An indicator of global oil prices reached its highest point since March today, indicating a possible recovery for the market after the Saudi-Russian price war and losses caused by the COVID-19 pandemic.
News organizations reported that the price of Brent crude oil rose to $36.06 a barrel today, its highest price since March 10, the day before the pandemic was declared. Brent crude fell to a 21-year low of under $16 a barrel in April.
The price of Brent, a crude oil variety found in northern Europe, is often used as a benchmark for the price of oil around the world.
Oil prices began dropping significantly in January as a result of the coronavirus outbreak. In March, a price war between Russia and Saudi Arabia that resulted from a failure to agree on production cuts further brought down prices.
In April, OPEC — in which Saudi Arabia is the largest oil producer — and Russia reached a deal to cut production, which helped lead to an increase in prices.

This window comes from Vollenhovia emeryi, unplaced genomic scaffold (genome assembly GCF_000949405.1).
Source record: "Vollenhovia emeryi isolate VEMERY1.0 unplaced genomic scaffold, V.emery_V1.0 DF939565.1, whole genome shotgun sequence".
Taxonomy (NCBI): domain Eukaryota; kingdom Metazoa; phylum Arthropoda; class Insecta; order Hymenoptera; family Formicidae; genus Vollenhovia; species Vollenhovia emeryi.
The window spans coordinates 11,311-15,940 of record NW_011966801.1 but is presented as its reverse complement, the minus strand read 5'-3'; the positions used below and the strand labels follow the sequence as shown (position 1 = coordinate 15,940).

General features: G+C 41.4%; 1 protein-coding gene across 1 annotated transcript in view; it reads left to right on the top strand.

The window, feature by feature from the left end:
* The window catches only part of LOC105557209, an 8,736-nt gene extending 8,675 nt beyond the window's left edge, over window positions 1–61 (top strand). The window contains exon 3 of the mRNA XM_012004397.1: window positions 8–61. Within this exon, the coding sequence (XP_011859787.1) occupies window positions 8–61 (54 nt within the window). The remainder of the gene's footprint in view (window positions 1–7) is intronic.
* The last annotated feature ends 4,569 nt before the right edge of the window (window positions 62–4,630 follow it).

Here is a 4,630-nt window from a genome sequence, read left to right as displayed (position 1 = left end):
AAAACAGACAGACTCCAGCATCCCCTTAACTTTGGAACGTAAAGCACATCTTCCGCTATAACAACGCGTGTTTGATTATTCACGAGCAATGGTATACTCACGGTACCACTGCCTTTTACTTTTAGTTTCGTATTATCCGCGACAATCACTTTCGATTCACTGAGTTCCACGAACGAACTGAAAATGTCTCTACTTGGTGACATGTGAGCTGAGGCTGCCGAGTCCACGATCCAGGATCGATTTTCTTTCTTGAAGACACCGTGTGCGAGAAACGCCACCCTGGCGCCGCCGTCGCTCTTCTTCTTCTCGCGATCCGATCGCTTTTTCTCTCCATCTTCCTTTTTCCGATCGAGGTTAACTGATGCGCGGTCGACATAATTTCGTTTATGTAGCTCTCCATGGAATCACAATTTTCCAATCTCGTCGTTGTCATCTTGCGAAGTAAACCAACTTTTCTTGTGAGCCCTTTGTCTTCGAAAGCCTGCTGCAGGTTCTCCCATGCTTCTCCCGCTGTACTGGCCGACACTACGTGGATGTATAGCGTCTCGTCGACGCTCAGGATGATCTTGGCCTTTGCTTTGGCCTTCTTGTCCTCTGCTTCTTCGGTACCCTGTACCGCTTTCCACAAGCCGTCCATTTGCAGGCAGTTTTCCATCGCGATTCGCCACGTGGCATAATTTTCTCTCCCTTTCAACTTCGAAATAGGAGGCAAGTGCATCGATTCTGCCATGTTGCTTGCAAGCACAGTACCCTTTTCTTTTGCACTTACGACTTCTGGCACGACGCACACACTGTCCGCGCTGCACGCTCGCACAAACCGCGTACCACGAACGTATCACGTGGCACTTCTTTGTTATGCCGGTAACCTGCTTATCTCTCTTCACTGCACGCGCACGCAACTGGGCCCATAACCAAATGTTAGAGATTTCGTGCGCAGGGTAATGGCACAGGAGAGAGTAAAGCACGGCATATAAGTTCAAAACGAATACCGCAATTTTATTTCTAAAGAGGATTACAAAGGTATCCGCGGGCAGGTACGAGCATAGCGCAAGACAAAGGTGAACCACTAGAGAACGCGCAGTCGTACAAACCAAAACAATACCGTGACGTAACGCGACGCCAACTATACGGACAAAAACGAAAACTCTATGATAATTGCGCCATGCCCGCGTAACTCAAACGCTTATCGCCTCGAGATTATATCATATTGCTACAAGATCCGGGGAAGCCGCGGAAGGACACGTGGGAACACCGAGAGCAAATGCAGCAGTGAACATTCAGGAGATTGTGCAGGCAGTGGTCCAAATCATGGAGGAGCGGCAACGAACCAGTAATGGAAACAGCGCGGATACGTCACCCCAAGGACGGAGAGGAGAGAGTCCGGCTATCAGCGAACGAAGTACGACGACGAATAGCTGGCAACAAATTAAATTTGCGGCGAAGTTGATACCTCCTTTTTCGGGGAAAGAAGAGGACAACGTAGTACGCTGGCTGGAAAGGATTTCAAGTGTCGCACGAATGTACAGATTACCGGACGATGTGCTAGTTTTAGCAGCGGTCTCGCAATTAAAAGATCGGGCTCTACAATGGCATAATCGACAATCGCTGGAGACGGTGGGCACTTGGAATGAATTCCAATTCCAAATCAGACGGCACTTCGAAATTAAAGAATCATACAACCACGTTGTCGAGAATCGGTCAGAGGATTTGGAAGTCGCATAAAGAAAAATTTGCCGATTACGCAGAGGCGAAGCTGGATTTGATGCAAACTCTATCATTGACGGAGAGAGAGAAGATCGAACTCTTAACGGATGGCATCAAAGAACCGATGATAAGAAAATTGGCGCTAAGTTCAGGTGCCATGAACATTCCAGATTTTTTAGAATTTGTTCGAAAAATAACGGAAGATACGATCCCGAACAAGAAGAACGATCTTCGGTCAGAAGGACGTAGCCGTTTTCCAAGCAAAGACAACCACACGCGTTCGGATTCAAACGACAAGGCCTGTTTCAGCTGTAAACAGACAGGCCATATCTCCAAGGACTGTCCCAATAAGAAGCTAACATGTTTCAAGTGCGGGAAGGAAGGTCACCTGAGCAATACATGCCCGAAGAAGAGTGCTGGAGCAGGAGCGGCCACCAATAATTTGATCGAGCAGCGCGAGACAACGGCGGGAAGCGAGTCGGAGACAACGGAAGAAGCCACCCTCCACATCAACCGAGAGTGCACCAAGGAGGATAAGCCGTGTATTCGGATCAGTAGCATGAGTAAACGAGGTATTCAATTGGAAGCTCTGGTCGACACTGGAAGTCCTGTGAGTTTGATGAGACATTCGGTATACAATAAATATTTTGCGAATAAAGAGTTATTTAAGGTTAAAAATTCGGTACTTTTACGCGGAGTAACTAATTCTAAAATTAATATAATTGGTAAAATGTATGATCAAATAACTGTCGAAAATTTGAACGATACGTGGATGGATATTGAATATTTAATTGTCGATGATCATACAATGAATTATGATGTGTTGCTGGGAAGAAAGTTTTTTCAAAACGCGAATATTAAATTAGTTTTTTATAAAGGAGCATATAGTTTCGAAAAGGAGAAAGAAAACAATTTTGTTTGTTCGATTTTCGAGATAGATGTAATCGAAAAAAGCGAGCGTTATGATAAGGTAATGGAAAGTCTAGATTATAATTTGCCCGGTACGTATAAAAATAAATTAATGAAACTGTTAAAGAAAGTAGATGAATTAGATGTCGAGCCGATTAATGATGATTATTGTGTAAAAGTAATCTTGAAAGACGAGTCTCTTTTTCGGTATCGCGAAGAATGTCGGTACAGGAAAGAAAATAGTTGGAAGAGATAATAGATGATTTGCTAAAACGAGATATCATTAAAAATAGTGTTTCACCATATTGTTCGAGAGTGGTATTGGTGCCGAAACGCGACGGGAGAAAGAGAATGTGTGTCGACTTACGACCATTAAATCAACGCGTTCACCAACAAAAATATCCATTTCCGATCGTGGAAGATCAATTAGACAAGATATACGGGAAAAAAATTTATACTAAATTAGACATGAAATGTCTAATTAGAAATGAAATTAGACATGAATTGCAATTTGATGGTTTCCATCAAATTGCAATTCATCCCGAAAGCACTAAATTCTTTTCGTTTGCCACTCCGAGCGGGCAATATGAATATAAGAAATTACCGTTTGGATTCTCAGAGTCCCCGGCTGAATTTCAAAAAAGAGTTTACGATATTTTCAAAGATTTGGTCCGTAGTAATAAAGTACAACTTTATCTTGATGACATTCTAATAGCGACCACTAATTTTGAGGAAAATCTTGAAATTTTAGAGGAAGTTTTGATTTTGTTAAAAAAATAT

There was significant pressure on the two sides, including from the United States. President Donald Trump went so far as to threaten to remove US troops from Saudi Arabia if production was not cut. The US military is in Saudi Arabia to deter Iran, Saudi Arabia’s main regional foe and fellow member of OPEC.
Global oil prices have been rising for about a week, which could be a sign of an improved outlook for the industry, according to the financial news outlet Bloomberg. The virus is still putting a major damper on the global oil business, however. For example, on the day China finally reported the coronavirus breakout to the World Health Organization, Dec. 31, Brent closed at $66 a barrel.